Hedge Funds Aren’t Crazy About Heckmann Corporation (HEK) Anymore

Page 1 of 2

Heckmann Corporation (NYSE:HEK) shareholders have witnessed a decrease in support from the world’s most elite money managers lately.

To most investors, hedge funds are assumed to be worthless, outdated investment vehicles of yesteryear. While there are greater than 8000 funds with their doors open today, we look at the moguls of this group, about 450 funds. Most estimates calculate that this group controls most of all hedge funds’ total capital, and by watching their highest performing equity investments, we have determined a few investment strategies that have historically beaten Mr. Market. Our small-cap hedge fund strategy outperformed the S&P 500 index by 18 percentage points annually for a decade in our back tests, and since we’ve started sharing our picks with our subscribers at the end of August 2012, we have trumped the S&P 500 index by 23.3 percentage points in 8 months (see the details here).

Heckmann Corporation (NYSE:HEK)

Equally as integral, optimistic insider trading sentiment is another way to break down the investments you’re interested in. Just as you’d expect, there are lots of stimuli for an insider to cut shares of his or her company, but only one, very obvious reason why they would buy. Many empirical studies have demonstrated the impressive potential of this strategy if “monkeys” know where to look (learn more here).

With all of this in mind, it’s important to take a glance at the latest action surrounding Heckmann Corporation (NYSE:HEK).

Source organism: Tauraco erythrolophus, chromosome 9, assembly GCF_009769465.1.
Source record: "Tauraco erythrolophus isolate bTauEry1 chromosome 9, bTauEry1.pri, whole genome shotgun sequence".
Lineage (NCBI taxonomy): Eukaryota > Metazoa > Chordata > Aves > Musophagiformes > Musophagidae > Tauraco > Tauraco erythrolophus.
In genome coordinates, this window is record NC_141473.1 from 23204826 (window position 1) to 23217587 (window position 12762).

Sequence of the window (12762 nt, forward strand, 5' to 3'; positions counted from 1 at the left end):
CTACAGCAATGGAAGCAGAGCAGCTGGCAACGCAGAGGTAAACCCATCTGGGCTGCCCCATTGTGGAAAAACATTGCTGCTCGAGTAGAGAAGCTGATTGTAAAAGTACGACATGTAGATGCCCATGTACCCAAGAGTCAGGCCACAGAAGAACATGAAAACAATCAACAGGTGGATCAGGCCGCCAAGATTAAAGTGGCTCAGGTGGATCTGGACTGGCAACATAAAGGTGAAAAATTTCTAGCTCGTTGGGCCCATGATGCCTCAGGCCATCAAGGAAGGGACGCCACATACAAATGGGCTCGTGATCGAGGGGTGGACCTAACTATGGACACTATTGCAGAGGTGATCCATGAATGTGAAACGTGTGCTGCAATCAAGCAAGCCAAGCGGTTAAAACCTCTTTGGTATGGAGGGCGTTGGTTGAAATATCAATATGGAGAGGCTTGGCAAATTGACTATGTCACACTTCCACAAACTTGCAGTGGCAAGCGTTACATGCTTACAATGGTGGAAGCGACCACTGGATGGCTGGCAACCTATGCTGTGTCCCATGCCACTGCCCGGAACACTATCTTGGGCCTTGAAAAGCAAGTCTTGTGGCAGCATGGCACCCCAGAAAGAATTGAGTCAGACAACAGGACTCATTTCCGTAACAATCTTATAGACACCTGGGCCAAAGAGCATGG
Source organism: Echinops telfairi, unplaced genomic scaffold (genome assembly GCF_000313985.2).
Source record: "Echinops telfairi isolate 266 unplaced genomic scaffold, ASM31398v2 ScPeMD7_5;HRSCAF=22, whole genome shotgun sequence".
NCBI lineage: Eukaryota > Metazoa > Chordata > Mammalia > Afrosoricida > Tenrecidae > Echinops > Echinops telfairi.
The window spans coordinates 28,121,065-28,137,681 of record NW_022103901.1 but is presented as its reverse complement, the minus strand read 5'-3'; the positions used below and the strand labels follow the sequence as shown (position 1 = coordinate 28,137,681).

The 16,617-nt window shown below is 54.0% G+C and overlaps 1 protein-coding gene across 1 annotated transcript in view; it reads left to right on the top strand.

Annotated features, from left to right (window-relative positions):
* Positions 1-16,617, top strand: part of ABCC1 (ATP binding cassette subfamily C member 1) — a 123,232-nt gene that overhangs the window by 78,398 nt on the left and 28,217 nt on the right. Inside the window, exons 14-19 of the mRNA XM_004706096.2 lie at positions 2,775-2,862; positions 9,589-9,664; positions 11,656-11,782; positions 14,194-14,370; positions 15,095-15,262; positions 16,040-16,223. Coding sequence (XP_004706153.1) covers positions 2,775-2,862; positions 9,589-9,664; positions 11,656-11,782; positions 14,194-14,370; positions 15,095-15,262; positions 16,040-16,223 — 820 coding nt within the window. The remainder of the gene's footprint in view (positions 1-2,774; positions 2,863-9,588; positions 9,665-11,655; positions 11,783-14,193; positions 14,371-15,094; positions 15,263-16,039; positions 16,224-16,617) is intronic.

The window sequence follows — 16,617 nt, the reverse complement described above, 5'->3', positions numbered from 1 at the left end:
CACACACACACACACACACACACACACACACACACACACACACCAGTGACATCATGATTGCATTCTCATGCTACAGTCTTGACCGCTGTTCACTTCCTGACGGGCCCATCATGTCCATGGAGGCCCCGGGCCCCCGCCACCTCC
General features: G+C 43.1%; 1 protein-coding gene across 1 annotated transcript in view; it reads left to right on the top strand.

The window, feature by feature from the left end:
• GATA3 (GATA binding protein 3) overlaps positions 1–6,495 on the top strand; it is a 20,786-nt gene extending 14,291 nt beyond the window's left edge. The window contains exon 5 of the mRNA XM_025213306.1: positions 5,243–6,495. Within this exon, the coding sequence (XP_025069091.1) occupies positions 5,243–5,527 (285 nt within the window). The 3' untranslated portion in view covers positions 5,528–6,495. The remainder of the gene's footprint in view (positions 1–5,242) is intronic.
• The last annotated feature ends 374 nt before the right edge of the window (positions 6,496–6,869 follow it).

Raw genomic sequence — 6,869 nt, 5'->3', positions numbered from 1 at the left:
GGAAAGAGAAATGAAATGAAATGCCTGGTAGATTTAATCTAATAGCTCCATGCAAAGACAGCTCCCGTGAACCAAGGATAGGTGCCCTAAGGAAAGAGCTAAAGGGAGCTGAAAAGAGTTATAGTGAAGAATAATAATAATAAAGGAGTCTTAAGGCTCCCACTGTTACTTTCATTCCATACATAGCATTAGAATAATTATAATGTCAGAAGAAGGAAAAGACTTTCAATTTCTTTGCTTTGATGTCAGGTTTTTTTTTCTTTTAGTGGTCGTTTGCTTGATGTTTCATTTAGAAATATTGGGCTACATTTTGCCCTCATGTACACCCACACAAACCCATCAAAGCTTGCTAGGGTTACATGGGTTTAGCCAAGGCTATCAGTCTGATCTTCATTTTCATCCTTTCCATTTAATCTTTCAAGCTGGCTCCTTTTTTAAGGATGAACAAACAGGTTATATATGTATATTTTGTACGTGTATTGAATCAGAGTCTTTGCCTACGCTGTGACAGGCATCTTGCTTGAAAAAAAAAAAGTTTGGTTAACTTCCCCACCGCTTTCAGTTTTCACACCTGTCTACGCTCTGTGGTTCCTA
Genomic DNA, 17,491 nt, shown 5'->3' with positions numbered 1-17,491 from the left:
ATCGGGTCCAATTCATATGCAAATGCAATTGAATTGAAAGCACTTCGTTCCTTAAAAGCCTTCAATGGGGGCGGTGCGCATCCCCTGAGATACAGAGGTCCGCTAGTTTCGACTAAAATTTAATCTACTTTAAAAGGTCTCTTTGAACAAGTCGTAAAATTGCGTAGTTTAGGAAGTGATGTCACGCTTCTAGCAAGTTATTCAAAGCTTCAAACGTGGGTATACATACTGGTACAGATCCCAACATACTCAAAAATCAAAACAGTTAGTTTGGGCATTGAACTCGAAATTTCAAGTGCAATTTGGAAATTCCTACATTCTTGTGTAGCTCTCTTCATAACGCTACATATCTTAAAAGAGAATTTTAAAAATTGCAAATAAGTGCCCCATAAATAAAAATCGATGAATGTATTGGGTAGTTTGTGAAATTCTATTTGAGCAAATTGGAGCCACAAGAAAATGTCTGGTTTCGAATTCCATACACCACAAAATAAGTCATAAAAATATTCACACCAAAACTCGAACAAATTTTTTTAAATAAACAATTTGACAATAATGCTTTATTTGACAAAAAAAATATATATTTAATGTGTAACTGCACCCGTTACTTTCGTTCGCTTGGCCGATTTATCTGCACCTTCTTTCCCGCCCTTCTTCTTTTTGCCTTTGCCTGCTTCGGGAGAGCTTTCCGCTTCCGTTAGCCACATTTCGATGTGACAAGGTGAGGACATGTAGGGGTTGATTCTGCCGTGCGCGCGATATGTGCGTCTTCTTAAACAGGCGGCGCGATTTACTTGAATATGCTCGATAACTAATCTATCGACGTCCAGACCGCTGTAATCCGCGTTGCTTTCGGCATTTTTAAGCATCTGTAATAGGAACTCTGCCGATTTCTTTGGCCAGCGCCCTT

What does the smart money think about Heckmann Corporation (NYSE:HEK)?

Heading into Q2, a total of 11 of the hedge funds we track were long in this stock, a change of 0% from the first quarter. With the smart money’s positions undergoing their usual ebb and flow, there exists a few noteworthy hedge fund managers who were upping their holdings meaningfully.

Of the funds we track, Wynnefield Capital, managed by Nelson Obus, holds the largest position in Heckmann Corporation (NYSE:HEK). Wynnefield Capital has a $12.7 million position in the stock, comprising 4.3% of its 13F portfolio. The second largest stake is held by Leighton Welch of Welch Capital Partners, with a $4.9 million position; 1.8% of its 13F portfolio is allocated to the company. Other hedgies with similar optimism include Peter S. Park’s Park West Asset Management, Gilchrist Berg’s Water Street Capital and Chuck Royce’s Royce & Associates.

Since Heckmann Corporation (NYSE:HEK) has faced falling interest from the aggregate hedge fund industry, it’s easy to see that there exists a select few hedge funds that decided to sell off their entire stakes heading into Q2. At the top of the heap, Jeffrey Gates’s Gates Capital Management said goodbye to the biggest position of the 450+ funds we watch, worth about $8.6 million in stock., and Matthew Hulsizer of PEAK6 Capital Management was right behind this move, as the fund sold off about $0.6 million worth. These moves are important to note, as aggregate hedge fund interest stayed the same (this is a bearish signal in our experience).

What have insiders been doing with Heckmann Corporation (NYSE:HEK)?

Insider purchases made by high-level executives is particularly usable when the primary stock in question has experienced transactions within the past half-year. Over the latest half-year time frame, Heckmann Corporation (NYSE:HEK) has experienced zero unique insiders purchasing, and zero insider sales (see the details of insider trades here).

Let’s also review hedge fund and insider activity in other stocks similar to Heckmann Corporation (NYSE:HEK). These stocks are Clean Harbors Inc (NYSE:CLH), US Ecology Inc. (NASDAQ:ECOL), Covanta Holding Corporation (NYSE:CVA), Progressive Waste Solutions Ltd (USA) (NYSE:BIN), and Darling International Inc. (NYSE:DAR). This group of stocks are the members of the waste management industry and their market caps resemble HEK’s market cap.

Page 1 of 2